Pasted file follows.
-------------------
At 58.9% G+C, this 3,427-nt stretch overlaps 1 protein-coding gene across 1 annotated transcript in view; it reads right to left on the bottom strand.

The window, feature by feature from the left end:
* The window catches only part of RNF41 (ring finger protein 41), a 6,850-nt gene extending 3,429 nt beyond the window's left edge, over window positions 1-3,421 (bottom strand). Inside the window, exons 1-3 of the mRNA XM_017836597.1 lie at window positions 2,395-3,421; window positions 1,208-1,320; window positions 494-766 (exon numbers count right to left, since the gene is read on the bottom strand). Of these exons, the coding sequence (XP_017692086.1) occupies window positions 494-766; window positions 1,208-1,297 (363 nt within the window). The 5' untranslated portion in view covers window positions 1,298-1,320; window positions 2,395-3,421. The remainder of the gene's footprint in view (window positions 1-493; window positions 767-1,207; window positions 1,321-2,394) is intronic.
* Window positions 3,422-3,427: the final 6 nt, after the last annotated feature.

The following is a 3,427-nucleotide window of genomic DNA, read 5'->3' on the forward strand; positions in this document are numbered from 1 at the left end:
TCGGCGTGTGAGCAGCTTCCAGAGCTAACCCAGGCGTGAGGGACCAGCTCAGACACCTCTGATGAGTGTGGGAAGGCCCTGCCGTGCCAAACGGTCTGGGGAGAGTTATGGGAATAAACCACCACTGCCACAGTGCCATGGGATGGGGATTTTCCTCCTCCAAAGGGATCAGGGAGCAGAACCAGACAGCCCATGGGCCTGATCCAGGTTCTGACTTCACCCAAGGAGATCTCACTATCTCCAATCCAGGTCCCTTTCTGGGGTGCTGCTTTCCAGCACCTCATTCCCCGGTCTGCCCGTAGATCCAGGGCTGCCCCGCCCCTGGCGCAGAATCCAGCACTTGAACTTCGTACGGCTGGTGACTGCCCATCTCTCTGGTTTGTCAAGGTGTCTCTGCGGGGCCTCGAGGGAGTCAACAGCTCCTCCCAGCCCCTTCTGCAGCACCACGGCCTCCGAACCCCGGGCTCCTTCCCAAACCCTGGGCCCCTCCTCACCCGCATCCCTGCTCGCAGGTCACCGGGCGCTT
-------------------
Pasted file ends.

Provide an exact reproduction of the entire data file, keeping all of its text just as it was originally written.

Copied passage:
At 58.9% G+C, this 3,427-nt stretch overlaps 1 protein-coding gene across 1 annotated transcript in view; it reads right to left on the bottom strand.

The window, feature by feature from the left end:
* The window catches only part of RNF41 (ring finger protein 41), a 6,850-nt gene extending 3,429 nt beyond the window's left edge, over window positions 1-3,421 (bottom strand). Inside the window, exons 1-3 of the mRNA XM_017836597.1 lie at window positions 2,395-3,421; window positions 1,208-1,320; window positions 494-766 (exon numbers count right to left, since the gene is read on the bottom strand). Of these exons, the coding sequence (XP_017692086.1) occupies window positions 494-766; window positions 1,208-1,297 (363 nt within the window). The 5' untranslated portion in view covers window positions 1,298-1,320; window positions 2,395-3,421. The remainder of the gene's footprint in view (window positions 1-493; window positions 767-1,207; window positions 1,321-2,394) is intronic.
* Window positions 3,422-3,427: the final 6 nt, after the last annotated feature.

The following is a 3,427-nucleotide window of genomic DNA, read 5'->3' on the forward strand; positions in this document are numbered from 1 at the left end:
TCGGCGTGTGAGCAGCTTCCAGAGCTAACCCAGGCGTGAGGGACCAGCTCAGACACCTCTGATGAGTGTGGGAAGGCCCTGCCGTGCCAAACGGTCTGGGGAGAGTTATGGGAATAAACCACCACTGCCACAGTGCCATGGGATGGGGATTTTCCTCCTCCAAAGGGATCAGGGAGCAGAACCAGACAGCCCATGGGCCTGATCCAGGTTCTGACTTCACCCAAGGAGATCTCACTATCTCCAATCCAGGTCCCTTTCTGGGGTGCTGCTTTCCAGCACCTCATTCCCCGGTCTGCCCGTAGATCCAGGGCTGCCCCGCCCCTGGCGCAGAATCCAGCACTTGAACTTCGTACGGCTGGTGACTGCCCATCTCTCTGGTTTGTCAAGGTGTCTCTGCGGGGCCTCGAGGGAGTCAACAGCTCCTCCCAGCCCCTTCTGCAGCACCACGGCCTCCGAACCCCGGGCTCCTTCCCAAACCCTGGGCCCCTCCTCACCCGCATCCCTGCTCGCAGGTCACCGGGCGCTT